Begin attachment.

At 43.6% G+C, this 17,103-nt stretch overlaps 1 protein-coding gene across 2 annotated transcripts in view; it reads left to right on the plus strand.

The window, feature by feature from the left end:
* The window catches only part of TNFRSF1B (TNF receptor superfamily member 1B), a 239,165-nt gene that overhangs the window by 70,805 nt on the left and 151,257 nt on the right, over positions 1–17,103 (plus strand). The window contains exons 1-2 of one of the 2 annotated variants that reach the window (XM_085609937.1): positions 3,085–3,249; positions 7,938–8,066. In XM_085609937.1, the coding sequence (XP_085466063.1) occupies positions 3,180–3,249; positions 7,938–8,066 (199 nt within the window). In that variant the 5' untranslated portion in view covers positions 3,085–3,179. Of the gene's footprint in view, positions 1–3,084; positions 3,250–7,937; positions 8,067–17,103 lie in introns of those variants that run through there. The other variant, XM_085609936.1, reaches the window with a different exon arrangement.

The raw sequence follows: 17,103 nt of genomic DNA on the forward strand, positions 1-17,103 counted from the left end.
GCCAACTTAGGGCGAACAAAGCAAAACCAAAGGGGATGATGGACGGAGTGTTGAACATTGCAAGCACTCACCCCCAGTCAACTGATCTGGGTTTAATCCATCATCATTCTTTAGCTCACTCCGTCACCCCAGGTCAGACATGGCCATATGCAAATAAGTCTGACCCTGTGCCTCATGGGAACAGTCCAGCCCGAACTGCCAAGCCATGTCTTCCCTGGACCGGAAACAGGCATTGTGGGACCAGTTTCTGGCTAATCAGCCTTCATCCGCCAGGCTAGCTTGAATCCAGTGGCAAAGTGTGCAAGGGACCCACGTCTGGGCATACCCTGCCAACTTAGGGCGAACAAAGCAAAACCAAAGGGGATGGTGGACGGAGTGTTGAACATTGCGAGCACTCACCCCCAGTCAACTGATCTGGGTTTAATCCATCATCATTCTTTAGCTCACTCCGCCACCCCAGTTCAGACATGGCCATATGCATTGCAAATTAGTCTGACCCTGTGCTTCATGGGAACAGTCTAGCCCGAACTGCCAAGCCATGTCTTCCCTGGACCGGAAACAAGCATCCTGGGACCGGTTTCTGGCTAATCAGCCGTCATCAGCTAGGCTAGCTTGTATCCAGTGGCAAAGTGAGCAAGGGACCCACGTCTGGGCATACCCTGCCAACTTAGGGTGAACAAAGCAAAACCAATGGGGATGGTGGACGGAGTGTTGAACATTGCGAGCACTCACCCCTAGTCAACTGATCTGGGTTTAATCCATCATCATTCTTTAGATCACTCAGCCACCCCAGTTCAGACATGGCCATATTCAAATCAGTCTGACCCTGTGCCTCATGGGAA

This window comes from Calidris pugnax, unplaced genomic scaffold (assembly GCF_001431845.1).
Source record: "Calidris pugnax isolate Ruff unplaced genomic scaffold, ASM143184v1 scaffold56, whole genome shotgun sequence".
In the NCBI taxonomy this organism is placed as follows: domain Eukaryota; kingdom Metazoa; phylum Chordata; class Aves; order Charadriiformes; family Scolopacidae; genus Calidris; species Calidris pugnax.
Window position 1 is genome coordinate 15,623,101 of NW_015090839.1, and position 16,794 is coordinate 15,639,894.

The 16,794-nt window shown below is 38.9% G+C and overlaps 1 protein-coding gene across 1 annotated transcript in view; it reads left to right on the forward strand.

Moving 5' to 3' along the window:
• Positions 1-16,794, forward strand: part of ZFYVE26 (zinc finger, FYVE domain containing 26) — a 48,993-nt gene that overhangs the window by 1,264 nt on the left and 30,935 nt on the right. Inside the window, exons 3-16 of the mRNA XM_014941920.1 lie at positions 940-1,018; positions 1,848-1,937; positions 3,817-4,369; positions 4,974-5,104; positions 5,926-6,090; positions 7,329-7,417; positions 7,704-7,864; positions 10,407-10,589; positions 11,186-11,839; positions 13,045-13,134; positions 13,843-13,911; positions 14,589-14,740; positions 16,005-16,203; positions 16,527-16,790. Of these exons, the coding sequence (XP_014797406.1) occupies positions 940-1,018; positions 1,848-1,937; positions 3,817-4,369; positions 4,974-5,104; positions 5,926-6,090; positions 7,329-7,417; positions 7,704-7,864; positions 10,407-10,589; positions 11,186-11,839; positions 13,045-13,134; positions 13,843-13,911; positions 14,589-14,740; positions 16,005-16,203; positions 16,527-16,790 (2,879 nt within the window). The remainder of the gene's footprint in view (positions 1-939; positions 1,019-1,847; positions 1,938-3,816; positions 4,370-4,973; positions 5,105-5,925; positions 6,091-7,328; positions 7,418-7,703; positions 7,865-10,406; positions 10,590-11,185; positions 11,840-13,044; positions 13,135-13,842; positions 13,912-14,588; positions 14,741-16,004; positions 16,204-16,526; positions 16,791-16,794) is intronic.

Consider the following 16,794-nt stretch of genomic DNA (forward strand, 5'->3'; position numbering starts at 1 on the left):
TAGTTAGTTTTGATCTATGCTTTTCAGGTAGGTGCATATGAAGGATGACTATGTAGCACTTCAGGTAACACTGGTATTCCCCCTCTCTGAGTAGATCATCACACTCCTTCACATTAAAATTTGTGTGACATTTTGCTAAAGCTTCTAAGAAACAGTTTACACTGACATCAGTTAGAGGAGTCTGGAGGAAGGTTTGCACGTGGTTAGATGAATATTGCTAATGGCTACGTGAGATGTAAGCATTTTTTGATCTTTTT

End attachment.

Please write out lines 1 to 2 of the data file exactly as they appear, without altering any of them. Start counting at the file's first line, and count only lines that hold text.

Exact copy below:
At 43.6% G+C, this 17,103-nt stretch overlaps 1 protein-coding gene across 2 annotated transcripts in view; it reads left to right on the plus strand.

The window, feature by feature from the left end: